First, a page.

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Zoledronate - accidental discovery of drug use for life extension

Too early to tell whether off-patent drug's effects in fruit flies will be seen in humans


Key points from article :

Researchers have found that zoledronate (a biophosphonate), a drug that strengthens bones and reduce the risk of osteoporosis-related bone fractures, has unexpected life-extending properties in human beings.

They have confirmed these findings in a fruit fly study.

They found that the lower dose improved the lifespan of male flies but did not aid females.

When administered to middle-aged flies the drug increased lifespan in both males and females, similar to rapamycin.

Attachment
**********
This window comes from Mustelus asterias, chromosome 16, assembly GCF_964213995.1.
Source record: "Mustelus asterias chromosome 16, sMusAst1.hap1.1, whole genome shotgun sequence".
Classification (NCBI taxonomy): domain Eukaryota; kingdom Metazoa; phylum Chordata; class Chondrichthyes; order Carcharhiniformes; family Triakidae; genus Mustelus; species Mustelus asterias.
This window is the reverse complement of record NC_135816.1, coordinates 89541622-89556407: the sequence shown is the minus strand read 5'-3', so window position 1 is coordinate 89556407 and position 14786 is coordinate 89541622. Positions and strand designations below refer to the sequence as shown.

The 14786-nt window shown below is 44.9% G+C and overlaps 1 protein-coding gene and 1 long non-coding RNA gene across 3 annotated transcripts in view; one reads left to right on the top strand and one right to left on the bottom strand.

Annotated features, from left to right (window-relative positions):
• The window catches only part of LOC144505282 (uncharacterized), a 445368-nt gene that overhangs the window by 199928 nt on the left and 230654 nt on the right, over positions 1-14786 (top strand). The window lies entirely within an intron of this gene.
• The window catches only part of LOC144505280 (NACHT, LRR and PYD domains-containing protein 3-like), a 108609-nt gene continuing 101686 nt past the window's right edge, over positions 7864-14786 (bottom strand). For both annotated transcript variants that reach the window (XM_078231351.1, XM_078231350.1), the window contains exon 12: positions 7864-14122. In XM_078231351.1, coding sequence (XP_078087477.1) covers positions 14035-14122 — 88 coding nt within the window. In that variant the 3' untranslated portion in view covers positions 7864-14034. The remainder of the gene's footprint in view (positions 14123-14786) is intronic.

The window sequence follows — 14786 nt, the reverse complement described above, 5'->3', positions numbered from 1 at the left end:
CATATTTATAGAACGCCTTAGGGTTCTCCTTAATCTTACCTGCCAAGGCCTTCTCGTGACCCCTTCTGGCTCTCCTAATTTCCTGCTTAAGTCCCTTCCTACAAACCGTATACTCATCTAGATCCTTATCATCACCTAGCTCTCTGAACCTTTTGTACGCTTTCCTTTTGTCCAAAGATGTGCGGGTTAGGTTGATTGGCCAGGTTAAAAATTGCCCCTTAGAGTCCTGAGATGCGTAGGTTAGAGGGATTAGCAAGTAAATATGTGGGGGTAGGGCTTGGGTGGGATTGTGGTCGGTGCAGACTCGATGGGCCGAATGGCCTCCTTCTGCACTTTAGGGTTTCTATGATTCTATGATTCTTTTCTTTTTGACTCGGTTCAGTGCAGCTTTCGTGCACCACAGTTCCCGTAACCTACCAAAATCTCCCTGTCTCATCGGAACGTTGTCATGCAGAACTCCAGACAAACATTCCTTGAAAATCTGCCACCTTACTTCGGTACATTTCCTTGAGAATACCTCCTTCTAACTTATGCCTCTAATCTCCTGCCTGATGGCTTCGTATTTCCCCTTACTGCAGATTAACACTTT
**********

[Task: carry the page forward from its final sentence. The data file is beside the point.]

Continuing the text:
The team found that this effects of the drug can be due to its inhibition of the farsenyl pyrophosphate synthase (FPPS) enzyme.

The drug also had benefits for the flies’ overall health.

This research is illuminating and provides a solid initial explanation for why zoledronate has the effects it does; however, these are only initial findings in a simple model of ageing.

Study by Sheffield University published in Journal of Gerontology:Series A.

Mentioned in this article:

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Ilaria Bellantuono

Stem cell biologist and Co-Director of the Healthy Lifespan Institute at University of Sheffield.

The Journals of Gerontology, Series A

Scientific journal covering the field of aging

University of Sheffield

Founded in 1828 as Sheffield School of Medicine, now it's ranked among first top 100 universities in the world

Topics mentioned on this page:
Ageing Research, Osteoporosis